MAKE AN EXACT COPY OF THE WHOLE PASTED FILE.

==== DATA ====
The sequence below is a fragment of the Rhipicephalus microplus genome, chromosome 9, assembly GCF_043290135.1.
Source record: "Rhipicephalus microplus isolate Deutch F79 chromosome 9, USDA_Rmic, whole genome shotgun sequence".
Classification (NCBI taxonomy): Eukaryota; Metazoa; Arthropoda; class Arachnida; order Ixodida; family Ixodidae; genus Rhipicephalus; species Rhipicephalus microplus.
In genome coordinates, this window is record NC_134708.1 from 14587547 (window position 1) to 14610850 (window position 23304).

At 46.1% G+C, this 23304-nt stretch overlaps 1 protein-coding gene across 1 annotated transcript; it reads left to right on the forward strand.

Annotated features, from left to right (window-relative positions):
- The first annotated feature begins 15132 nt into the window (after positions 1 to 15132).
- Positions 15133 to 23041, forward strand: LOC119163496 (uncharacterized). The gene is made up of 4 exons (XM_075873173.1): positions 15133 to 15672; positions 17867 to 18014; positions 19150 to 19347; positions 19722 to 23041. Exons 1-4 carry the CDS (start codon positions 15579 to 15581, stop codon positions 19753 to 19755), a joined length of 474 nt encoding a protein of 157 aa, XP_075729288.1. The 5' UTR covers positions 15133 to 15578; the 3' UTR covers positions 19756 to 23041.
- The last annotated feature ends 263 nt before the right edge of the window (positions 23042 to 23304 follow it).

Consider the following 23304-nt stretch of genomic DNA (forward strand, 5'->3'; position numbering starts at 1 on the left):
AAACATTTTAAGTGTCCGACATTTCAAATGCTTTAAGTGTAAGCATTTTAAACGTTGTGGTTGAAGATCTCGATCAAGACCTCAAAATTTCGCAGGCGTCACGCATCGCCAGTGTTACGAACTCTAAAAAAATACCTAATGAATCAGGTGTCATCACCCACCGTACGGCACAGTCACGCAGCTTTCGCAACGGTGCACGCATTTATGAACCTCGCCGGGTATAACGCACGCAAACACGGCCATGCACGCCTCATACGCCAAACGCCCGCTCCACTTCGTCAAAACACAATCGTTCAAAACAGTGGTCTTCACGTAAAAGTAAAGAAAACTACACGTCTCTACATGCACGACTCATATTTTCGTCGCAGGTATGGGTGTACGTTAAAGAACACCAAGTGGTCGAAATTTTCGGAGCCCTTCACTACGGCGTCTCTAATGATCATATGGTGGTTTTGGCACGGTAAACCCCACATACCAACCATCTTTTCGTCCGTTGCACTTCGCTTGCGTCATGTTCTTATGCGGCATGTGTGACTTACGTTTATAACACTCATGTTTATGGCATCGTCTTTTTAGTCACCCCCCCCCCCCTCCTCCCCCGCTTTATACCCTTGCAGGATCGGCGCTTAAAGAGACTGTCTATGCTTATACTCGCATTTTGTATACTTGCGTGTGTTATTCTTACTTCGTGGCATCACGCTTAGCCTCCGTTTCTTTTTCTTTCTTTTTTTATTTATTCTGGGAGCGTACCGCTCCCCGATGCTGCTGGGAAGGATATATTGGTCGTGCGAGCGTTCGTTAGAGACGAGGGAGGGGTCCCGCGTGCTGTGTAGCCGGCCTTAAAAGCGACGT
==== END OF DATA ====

The sequence below is a fragment of the Rhipicephalus microplus genome, chromosome 9, assembly GCF_043290135.1.
Source record: "Rhipicephalus microplus isolate Deutch F79 chromosome 9, USDA_Rmic, whole genome shotgun sequence".
Classification (NCBI taxonomy): Eukaryota; Metazoa; Arthropoda; class Arachnida; order Ixodida; family Ixodidae; genus Rhipicephalus; species Rhipicephalus microplus.
In genome coordinates, this window is record NC_134708.1 from 14587547 (window position 1) to 14610850 (window position 23304).

At 46.1% G+C, this 23304-nt stretch overlaps 1 protein-coding gene across 1 annotated transcript; it reads left to right on the forward strand.

Annotated features, from left to right (window-relative positions):
- The first annotated feature begins 15132 nt into the window (after positions 1 to 15132).
- Positions 15133 to 23041, forward strand: LOC119163496 (uncharacterized). The gene is made up of 4 exons (XM_075873173.1): positions 15133 to 15672; positions 17867 to 18014; positions 19150 to 19347; positions 19722 to 23041. Exons 1-4 carry the CDS (start codon positions 15579 to 15581, stop codon positions 19753 to 19755), a joined length of 474 nt encoding a protein of 157 aa, XP_075729288.1. The 5' UTR covers positions 15133 to 15578; the 3' UTR covers positions 19756 to 23041.
- The last annotated feature ends 263 nt before the right edge of the window (positions 23042 to 23304 follow it).

Consider the following 23304-nt stretch of genomic DNA (forward strand, 5'->3'; position numbering starts at 1 on the left):
AAACATTTTAAGTGTCCGACATTTCAAATGCTTTAAGTGTAAGCATTTTAAACGTTGTGGTTGAAGATCTCGATCAAGACCTCAAAATTTCGCAGGCGTCACGCATCGCCAGTGTTACGAACTCTAAAAAAATACCTAATGAATCAGGTGTCATCACCCACCGTACGGCACAGTCACGCAGCTTTCGCAACGGTGCACGCATTTATGAACCTCGCCGGGTATAACGCACGCAAACACGGCCATGCACGCCTCATACGCCAAACGCCCGCTCCACTTCGTCAAAACACAATCGTTCAAAACAGTGGTCTTCACGTAAAAGTAAAGAAAACTACACGTCTCTACATGCACGACTCATATTTTCGTCGCAGGTATGGGTGTACGTTAAAGAACACCAAGTGGTCGAAATTTTCGGAGCCCTTCACTACGGCGTCTCTAATGATCATATGGTGGTTTTGGCACGGTAAACCCCACATACCAACCATCTTTTCGTCCGTTGCACTTCGCTTGCGTCATGTTCTTATGCGGCATGTGTGACTTACGTTTATAACACTCATGTTTATGGCATCGTCTTTTTAGTCACCCCCCCCCCCCTCCTCCCCCGCTTTATACCCTTGCAGGATCGGCGCTTAAAGAGACTGTCTATGCTTATACTCGCATTTTGTATACTTGCGTGTGTTATTCTTACTTCGTGGCATCACGCTTAGCCTCCGTTTCTTTTTCTTTCTTTTTTTATTTATTCTGGGAGCGTACCGCTCCCCGATGCTGCTGGGAAGGATATATTGGTCGTGCGAGCGTTCGTTAGAGACGAGGGAGGGGTCCCGCGTGCTGTGTAGCCGGCCTTAAAAGCGACGT